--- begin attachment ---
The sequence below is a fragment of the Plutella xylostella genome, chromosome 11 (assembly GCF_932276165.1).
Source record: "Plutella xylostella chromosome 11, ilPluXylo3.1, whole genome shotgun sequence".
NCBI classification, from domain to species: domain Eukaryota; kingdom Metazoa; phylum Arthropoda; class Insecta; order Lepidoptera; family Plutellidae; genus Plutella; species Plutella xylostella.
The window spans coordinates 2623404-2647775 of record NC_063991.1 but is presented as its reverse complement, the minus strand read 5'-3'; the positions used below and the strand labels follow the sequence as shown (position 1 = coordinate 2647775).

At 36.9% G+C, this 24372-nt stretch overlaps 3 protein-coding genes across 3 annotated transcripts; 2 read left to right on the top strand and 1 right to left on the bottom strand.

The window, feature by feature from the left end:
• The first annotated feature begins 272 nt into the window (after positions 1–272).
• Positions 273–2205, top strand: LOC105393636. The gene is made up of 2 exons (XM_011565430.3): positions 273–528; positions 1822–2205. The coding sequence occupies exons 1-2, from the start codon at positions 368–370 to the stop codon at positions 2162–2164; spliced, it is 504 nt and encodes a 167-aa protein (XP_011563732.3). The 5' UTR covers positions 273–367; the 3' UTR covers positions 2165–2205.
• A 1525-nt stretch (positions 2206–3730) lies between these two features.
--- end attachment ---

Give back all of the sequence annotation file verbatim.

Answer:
The sequence below is a fragment of the Plutella xylostella genome, chromosome 11 (assembly GCF_932276165.1).
Source record: "Plutella xylostella chromosome 11, ilPluXylo3.1, whole genome shotgun sequence".
NCBI classification, from domain to species: domain Eukaryota; kingdom Metazoa; phylum Arthropoda; class Insecta; order Lepidoptera; family Plutellidae; genus Plutella; species Plutella xylostella.
The window spans coordinates 2623404-2647775 of record NC_063991.1 but is presented as its reverse complement, the minus strand read 5'-3'; the positions used below and the strand labels follow the sequence as shown (position 1 = coordinate 2647775).

At 36.9% G+C, this 24372-nt stretch overlaps 3 protein-coding genes across 3 annotated transcripts; 2 read left to right on the top strand and 1 right to left on the bottom strand.

The window, feature by feature from the left end:
• The first annotated feature begins 272 nt into the window (after positions 1–272).
• Positions 273–2205, top strand: LOC105393636. The gene is made up of 2 exons (XM_011565430.3): positions 273–528; positions 1822–2205. The coding sequence occupies exons 1-2, from the start codon at positions 368–370 to the stop codon at positions 2162–2164; spliced, it is 504 nt and encodes a 167-aa protein (XP_011563732.3). The 5' UTR covers positions 273–367; the 3' UTR covers positions 2165–2205.
• A 1525-nt stretch (positions 2206–3730) lies between these two features.